By Clara Denina
LONDON (Reuters) - Gold pared earlier losses on Wednesday after mixed U.S. economic data but stayed close to a 5-month low on uncertainty over when the Federal Reserve will exit its asset purchase scheme.
The metal has been under pressure as markets believe a recovering economy could prompt the Fed to slow the pace of its $85 billion in monthly bond purchases as soon as December.
Investors realise the central bank will start reducing stimulus at some point but the timing remains open to question.
Spot gold fell one percent to its lowest since July 5 at $1,211.44 an ounce earlier in the session. It cut losses after a series of data and was up 0.3 percent to $1,227.40 by 1506 GMT.
The metal has hit a fresh five-month low in every session this week.
U.S. gold futures rose 0.5 percent to $1,227.70 an ounce, while gold in euros dropped to its lowest since late July 2010 at 891.26 euros an ounce in earlier trade.
"The move down to $1,211 may have prompted some short stops, so there is a bit of short-covering but this jump is not really a rally," Citi analyst David Wilson said.
"And better-than-expected ADP today points to the likelihood of strong nonfarm payrolls... we are all going to watch data on Friday to see what happens."
An ADP jobs report showed U.S. private employers added a chunky 215,000 jobs in November. But the pace of growth in the U.S. services sector slowed last month and the U.S. trade deficit narrowed slightly less than forecast in October.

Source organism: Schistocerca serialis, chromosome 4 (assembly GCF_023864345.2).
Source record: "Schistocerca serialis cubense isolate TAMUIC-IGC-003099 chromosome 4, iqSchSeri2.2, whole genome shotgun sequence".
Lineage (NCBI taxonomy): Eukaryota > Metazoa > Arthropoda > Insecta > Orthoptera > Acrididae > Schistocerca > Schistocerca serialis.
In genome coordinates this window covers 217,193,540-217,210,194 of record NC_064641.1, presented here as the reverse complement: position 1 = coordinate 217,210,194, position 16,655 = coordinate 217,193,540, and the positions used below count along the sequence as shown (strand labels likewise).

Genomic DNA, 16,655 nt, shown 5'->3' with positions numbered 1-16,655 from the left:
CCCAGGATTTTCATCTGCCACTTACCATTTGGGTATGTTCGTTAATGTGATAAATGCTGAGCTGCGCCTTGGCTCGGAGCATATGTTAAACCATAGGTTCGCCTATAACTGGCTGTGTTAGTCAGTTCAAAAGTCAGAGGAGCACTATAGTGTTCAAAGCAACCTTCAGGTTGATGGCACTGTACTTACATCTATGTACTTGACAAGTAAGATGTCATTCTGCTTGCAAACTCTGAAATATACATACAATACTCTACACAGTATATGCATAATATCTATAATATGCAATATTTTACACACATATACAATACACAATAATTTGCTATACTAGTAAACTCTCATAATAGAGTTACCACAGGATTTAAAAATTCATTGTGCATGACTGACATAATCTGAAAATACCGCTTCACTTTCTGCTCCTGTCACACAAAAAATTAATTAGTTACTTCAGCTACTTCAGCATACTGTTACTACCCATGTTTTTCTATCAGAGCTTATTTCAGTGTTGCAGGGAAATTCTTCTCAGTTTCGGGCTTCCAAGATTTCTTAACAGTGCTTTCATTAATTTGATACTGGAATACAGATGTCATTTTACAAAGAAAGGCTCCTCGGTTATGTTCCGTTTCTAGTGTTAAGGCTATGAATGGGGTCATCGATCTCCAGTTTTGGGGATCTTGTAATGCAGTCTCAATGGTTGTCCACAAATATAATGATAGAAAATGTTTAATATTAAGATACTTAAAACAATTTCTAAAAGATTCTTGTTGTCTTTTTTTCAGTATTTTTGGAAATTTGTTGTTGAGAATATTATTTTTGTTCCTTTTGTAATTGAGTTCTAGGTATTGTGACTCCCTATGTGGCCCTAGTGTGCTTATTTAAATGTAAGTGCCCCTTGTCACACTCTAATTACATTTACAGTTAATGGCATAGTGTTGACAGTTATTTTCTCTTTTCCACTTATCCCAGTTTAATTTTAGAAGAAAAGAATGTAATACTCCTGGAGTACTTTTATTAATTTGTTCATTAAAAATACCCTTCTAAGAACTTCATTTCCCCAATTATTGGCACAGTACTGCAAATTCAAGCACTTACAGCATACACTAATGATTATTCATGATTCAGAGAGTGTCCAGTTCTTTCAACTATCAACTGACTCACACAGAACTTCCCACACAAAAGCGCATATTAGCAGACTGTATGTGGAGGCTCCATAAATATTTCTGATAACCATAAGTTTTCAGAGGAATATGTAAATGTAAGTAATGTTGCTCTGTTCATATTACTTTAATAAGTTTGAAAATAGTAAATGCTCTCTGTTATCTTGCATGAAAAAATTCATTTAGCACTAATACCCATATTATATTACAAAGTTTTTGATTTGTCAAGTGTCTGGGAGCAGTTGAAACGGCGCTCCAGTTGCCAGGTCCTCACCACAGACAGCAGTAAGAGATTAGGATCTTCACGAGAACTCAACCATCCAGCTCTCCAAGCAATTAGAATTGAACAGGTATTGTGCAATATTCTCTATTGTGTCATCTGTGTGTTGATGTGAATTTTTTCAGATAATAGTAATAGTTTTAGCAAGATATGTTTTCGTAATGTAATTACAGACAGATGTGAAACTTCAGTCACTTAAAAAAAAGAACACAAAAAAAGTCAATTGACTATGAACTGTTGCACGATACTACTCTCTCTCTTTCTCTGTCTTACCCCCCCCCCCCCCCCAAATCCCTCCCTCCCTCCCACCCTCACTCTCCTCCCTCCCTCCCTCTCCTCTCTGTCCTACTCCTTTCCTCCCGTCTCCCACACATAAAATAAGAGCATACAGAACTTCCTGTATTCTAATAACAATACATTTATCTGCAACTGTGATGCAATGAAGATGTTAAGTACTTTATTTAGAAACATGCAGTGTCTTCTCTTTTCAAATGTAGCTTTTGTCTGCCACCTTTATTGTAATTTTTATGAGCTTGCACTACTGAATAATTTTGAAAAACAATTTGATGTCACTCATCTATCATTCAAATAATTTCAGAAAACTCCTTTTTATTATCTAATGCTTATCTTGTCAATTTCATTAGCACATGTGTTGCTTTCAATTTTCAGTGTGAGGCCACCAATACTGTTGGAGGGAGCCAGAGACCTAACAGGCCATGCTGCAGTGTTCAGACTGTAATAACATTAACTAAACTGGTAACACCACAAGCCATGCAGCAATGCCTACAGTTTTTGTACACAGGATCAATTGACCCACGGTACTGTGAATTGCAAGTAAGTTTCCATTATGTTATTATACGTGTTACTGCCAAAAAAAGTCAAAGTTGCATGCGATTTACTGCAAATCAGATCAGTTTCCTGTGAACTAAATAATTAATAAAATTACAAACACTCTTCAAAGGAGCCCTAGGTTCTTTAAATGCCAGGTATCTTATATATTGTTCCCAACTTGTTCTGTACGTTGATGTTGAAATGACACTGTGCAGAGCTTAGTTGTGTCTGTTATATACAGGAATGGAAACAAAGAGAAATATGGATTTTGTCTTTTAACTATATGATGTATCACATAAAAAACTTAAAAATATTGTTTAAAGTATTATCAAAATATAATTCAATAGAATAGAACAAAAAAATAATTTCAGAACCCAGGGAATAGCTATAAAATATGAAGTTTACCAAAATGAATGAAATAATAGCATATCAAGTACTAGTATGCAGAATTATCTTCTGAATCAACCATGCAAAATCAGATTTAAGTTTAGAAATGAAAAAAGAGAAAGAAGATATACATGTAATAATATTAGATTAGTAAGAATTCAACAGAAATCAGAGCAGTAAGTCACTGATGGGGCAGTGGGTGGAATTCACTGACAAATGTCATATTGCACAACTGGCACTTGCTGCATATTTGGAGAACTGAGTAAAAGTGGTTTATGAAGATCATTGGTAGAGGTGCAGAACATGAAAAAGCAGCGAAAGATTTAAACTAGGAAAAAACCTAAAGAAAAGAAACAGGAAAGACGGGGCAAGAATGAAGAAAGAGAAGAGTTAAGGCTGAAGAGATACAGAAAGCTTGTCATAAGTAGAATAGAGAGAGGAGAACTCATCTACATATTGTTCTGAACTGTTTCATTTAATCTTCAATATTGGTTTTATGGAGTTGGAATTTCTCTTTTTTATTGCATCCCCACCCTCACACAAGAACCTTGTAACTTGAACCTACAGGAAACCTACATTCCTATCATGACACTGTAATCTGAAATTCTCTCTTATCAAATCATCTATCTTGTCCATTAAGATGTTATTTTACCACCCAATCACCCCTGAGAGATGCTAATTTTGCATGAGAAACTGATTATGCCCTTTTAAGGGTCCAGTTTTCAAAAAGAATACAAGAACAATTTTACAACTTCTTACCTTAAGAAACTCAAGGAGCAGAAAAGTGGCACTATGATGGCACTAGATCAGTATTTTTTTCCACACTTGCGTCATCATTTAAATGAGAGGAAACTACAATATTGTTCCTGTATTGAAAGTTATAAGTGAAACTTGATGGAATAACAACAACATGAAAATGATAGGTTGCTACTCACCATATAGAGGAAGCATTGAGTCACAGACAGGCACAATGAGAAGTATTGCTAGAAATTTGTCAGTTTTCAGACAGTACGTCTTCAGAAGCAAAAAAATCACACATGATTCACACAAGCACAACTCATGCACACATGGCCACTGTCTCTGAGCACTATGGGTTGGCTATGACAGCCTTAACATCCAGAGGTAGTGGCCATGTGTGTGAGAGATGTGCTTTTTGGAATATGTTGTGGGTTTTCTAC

Data on U.S. gross domestic product on Thursday and the nonfarm payrolls report on Friday will be now closely monitored, ahead of the central bank's next policy meeting on December 17-18.
The Fed's money-printing for bond purchases has played a central role in bolstering gold prices over the past few years, as a low interest rates environment and increased liquidity encouraged investors to put money into the non-interest-bearing assets like bullion.
However, a recovering U.S. economy has prompted talk of an end to stimulus measures and shifting of investor money to equities from gold, usually considered a safe haven in times of financial or geopolitical troubles and a hedge against inflation.
Holdings in SPDR Gold Trust, the world's largest gold-backed exchange-traded fund, fell 1.80 tonnes on Tuesday to their lowest since early 2009 at 841.41 tonnes.
A record outflow of 460 tonnes from the fund this year has helped fuel a 27 percent decline in gold prices so far.
Physical buying, which tends to provide a floor to prices, has failed to pick up in a big way in recent weeks as most consumers had bought a lot more than necessary during earlier price drops this year.
They are now waiting on the sidelines expecting further declines in prices, according to dealers.
"Some opportunistic physical buying could emerge near early July lows, but the overall sentiment will still be driven by U.S. economic expectations," VTB Capital said.
Silver mirrored gold's moves and rose 1.4 percent to $19.37 an ounce. Spot platinum was up 0.4 percent to $1,359.74 an ounce and spot palladium increased 0.5 percent to $716.75 an ounce.
(Editing by Mark Heinrich)